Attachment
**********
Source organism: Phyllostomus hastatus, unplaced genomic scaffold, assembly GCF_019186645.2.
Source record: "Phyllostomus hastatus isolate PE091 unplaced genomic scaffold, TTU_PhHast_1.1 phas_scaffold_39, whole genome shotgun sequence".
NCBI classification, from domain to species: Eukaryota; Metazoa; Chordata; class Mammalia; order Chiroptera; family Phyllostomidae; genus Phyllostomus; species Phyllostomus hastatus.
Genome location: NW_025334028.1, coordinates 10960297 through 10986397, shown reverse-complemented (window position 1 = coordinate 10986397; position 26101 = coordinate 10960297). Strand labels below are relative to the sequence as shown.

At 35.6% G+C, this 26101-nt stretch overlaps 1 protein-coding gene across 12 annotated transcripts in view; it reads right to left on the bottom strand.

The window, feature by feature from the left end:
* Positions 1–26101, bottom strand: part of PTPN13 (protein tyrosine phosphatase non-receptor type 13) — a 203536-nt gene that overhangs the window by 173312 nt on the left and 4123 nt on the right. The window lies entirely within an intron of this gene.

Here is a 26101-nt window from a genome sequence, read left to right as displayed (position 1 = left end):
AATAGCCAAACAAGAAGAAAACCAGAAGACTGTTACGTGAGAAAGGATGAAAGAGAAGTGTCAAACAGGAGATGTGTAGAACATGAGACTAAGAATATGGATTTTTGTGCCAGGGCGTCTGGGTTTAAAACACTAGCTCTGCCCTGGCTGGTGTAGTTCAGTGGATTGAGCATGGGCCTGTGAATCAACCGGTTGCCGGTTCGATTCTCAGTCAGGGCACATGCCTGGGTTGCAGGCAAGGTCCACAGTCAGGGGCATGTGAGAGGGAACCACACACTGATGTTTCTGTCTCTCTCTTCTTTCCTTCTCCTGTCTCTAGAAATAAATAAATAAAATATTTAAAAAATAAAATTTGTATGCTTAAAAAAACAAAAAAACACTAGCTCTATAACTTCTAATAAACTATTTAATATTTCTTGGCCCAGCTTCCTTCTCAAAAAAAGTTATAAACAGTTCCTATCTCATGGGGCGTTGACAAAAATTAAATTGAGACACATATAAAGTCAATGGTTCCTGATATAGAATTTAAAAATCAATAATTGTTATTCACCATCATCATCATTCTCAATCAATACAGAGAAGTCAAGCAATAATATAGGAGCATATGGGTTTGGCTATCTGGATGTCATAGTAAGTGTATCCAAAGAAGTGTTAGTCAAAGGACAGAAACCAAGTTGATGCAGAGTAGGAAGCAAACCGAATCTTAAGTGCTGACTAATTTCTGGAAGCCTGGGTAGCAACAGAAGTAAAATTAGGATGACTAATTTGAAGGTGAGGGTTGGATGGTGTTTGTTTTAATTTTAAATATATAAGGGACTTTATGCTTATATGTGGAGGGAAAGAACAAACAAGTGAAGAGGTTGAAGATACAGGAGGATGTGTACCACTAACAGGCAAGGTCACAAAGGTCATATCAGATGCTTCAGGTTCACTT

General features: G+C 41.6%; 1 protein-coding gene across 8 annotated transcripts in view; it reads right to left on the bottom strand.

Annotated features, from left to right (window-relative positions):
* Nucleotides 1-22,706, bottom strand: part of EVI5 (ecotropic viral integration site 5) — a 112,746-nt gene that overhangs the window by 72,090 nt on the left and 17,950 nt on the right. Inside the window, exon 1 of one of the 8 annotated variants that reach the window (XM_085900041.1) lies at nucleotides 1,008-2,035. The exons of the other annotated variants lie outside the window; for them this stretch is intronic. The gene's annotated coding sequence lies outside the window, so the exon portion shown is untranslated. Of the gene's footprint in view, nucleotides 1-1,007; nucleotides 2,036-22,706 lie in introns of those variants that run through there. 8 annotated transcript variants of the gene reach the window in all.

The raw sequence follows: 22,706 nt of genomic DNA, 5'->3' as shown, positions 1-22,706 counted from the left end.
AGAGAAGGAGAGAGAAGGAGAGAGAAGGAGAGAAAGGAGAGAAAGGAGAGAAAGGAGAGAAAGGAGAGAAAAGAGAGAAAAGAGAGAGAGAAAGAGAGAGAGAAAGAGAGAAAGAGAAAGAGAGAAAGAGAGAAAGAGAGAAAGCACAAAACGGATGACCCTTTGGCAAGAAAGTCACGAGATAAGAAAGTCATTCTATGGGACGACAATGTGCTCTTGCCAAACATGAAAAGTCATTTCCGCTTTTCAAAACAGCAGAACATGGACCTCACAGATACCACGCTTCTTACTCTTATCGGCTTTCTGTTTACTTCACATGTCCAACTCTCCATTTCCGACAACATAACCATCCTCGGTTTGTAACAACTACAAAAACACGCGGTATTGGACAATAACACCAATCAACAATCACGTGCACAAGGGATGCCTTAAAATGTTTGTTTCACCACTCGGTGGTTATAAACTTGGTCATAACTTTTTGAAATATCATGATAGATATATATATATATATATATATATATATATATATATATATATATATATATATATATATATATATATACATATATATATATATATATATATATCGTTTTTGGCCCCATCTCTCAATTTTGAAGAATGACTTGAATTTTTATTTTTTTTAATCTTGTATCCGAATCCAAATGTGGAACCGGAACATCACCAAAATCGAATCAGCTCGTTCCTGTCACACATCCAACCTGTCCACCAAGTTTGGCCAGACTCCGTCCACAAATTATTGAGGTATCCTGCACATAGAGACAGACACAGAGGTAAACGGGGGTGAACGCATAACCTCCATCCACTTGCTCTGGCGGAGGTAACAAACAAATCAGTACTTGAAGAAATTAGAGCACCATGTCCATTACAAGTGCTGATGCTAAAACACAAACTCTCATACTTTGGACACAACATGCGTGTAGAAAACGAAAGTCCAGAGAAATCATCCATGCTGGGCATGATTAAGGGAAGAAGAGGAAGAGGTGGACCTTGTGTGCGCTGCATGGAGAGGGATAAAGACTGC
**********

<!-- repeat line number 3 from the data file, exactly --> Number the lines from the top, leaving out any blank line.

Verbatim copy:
NCBI classification, from domain to species: Eukaryota; Metazoa; Chordata; class Mammalia; order Chiroptera; family Phyllostomidae; genus Phyllostomus; species Phyllostomus hastatus.